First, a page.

More than 100 prominent Argentines, including clergy, politicians and labor leaders, appealed for "an open and sincere dialogue" between the military government and the people on the disappearance of thousands of persons over the last three years.

The appeal was drawn up by the Permanent Assembly for Human Rights, one of three groups whose offices were raided in the last week by police under a judge's order. The statement did not mention the raids but clearly was a response to them.

The interior Minister, Gen. Albano Harguindeguy, termed the raids "legitimate and inevitable." Commenting on State Department spokesman Tom Reston's expressed "surprise" at the raids and call for Argentine not to interfere further with the visit next month of the Inter-American Commission on Human Rights, Harguindeguy added, "Mr. Reston twists the facts. He is interferring in subjects that do not concern his country."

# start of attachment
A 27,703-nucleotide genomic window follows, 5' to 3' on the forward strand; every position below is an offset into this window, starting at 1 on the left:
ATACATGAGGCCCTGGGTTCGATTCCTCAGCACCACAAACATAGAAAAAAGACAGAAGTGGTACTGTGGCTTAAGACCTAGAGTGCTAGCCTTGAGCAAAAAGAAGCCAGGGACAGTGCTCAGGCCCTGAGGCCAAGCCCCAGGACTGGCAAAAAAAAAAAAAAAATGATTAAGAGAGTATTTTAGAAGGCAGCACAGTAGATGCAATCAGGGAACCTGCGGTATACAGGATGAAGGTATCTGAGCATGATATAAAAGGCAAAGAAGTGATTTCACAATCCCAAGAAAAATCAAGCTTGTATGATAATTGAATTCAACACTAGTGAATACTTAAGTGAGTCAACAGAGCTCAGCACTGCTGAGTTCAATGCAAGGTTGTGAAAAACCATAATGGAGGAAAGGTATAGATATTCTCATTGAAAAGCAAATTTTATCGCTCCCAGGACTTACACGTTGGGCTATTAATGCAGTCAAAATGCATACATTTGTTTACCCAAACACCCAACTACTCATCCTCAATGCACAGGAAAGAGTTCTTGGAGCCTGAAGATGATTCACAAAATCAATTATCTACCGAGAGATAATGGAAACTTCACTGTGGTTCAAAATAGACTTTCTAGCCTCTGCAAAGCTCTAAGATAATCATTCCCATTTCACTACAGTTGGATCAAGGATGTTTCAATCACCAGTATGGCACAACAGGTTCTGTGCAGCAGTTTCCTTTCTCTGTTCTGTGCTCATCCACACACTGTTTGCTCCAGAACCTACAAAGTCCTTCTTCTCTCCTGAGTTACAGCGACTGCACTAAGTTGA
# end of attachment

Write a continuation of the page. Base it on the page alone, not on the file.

Meanwhile, Agence France-Presse reported that Argentine prosecutors have reopened the case of the 1974 assassination of exiled Chilean Gen. Carlos Prats in the light of evidence that American Townley was in Buenos Aires at the time of the killing. Townley has been convicted for his role in the Washington assassination of Chilean exile Orlando Letelier.